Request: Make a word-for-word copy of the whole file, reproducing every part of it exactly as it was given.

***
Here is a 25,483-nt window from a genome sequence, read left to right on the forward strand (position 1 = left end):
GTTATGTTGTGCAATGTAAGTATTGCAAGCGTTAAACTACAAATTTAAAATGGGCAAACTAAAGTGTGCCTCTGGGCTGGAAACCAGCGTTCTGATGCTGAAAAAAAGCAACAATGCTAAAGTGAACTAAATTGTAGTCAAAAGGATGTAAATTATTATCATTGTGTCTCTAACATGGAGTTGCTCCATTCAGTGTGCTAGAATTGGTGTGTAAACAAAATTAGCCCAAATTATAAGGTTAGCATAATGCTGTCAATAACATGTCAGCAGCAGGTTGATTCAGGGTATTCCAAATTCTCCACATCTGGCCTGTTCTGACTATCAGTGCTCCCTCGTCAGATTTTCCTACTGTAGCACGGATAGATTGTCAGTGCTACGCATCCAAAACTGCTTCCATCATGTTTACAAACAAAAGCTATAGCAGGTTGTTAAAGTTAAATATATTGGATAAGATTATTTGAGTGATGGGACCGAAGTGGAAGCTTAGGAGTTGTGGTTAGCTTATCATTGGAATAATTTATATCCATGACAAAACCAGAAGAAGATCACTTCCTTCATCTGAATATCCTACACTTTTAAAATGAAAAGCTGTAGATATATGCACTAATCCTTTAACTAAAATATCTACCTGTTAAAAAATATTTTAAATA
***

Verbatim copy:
Here is a 25,483-nt window from a genome sequence, read left to right on the forward strand (position 1 = left end):
GTTATGTTGTGCAATGTAAGTATTGCAAGCGTTAAACTACAAATTTAAAATGGGCAAACTAAAGTGTGCCTCTGGGCTGGAAACCAGCGTTCTGATGCTGAAAAAAAGCAACAATGCTAAAGTGAACTAAATTGTAGTCAAAAGGATGTAAATTATTATCATTGTGTCTCTAACATGGAGTTGCTCCATTCAGTGTGCTAGAATTGGTGTGTAAACAAAATTAGCCCAAATTATAAGGTTAGCATAATGCTGTCAATAACATGTCAGCAGCAGGTTGATTCAGGGTATTCCAAATTCTCCACATCTGGCCTGTTCTGACTATCAGTGCTCCCTCGTCAGATTTTCCTACTGTAGCACGGATAGATTGTCAGTGCTACGCATCCAAAACTGCTTCCATCATGTTTACAAACAAAAGCTATAGCAGGTTGTTAAAGTTAAATATATTGGATAAGATTATTTGAGTGATGGGACCGAAGTGGAAGCTTAGGAGTTGTGGTTAGCTTATCATTGGAATAATTTATATCCATGACAAAACCAGAAGAAGATCACTTCCTTCATCTGAATATCCTACACTTTTAAAATGAAAAGCTGTAGATATATGCACTAATCCTTTAACTAAAATATCTACCTGTTAAAAAATATTTTAAATA